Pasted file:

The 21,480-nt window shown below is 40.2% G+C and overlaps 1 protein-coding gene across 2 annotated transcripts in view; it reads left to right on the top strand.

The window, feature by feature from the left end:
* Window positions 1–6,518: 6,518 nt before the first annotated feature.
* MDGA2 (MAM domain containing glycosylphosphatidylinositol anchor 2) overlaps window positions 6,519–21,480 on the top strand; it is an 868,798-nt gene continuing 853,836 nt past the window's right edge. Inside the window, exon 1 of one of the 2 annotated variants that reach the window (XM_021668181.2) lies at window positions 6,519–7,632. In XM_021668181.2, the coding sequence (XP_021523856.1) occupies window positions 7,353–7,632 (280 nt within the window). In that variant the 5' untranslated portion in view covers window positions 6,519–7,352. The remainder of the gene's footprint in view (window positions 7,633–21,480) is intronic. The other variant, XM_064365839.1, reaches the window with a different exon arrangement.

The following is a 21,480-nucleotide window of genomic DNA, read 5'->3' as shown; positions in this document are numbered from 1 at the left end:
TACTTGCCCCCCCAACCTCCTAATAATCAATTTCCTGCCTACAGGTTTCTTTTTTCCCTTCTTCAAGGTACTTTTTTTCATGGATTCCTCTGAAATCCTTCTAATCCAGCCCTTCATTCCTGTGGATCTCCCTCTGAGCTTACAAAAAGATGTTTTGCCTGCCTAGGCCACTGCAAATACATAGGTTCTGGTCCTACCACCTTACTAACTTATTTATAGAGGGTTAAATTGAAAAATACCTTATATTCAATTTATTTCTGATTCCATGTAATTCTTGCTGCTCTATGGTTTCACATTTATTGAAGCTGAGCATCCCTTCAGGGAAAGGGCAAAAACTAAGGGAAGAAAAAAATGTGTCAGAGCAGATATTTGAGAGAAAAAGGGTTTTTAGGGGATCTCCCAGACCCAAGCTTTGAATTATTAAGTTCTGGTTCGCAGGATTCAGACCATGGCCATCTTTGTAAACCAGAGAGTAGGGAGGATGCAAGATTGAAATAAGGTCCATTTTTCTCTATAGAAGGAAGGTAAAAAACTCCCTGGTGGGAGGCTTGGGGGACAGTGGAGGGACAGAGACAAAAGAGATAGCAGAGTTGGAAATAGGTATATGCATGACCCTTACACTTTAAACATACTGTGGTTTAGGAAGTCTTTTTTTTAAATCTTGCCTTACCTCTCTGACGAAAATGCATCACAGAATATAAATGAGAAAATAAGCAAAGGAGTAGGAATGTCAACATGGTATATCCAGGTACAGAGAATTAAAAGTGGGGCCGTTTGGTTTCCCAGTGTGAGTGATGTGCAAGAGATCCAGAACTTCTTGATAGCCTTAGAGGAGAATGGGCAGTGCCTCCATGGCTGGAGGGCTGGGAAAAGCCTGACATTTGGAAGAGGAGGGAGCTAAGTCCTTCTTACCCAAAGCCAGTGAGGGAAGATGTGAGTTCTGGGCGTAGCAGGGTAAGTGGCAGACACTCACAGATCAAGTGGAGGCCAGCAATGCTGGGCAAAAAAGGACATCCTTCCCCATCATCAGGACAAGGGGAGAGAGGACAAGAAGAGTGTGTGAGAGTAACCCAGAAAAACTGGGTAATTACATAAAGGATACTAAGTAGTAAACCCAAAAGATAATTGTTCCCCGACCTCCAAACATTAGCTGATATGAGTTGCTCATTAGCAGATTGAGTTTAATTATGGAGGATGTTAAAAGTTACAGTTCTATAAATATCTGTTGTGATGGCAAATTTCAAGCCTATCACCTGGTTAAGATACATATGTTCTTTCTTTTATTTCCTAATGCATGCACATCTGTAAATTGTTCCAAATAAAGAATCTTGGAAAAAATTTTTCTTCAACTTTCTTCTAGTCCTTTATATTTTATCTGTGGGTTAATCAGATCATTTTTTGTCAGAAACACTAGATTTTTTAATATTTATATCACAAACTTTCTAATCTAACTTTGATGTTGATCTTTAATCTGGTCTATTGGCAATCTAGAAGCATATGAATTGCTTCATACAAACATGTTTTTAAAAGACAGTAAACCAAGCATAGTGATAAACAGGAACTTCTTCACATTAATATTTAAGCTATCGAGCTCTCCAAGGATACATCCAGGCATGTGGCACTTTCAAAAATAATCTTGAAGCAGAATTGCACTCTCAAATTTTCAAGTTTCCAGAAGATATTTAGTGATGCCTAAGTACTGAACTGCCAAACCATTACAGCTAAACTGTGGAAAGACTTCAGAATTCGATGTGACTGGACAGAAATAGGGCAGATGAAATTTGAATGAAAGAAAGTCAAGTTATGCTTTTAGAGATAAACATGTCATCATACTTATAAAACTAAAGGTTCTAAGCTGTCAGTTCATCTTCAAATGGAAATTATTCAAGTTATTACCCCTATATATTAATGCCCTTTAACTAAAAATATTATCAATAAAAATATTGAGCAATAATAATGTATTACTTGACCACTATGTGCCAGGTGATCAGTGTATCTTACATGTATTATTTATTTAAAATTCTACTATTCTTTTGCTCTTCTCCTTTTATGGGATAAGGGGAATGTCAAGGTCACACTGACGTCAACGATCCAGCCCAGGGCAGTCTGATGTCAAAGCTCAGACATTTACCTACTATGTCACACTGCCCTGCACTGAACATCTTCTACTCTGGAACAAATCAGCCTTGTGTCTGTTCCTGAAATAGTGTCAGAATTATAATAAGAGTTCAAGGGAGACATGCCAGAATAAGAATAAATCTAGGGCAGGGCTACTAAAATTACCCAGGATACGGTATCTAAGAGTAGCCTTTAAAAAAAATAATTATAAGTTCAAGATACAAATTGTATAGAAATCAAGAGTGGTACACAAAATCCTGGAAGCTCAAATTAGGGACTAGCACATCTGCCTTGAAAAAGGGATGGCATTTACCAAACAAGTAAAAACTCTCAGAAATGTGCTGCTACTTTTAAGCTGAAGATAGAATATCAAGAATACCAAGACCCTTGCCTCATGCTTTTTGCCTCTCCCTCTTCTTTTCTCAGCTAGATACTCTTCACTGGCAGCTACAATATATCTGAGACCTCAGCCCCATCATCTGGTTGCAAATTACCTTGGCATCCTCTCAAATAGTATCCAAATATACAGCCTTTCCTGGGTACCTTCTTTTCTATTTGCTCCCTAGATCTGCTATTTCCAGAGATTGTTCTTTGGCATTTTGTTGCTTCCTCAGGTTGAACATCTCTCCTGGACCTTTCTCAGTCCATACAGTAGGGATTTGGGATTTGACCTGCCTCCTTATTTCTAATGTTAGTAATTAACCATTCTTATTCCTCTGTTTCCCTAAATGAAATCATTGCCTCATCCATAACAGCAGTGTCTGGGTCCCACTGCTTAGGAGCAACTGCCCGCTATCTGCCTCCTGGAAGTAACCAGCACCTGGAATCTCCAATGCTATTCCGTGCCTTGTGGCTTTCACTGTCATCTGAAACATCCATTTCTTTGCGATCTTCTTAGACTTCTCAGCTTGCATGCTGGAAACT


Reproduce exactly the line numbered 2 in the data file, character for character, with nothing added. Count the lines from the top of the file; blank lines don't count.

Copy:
The window, feature by feature from the left end: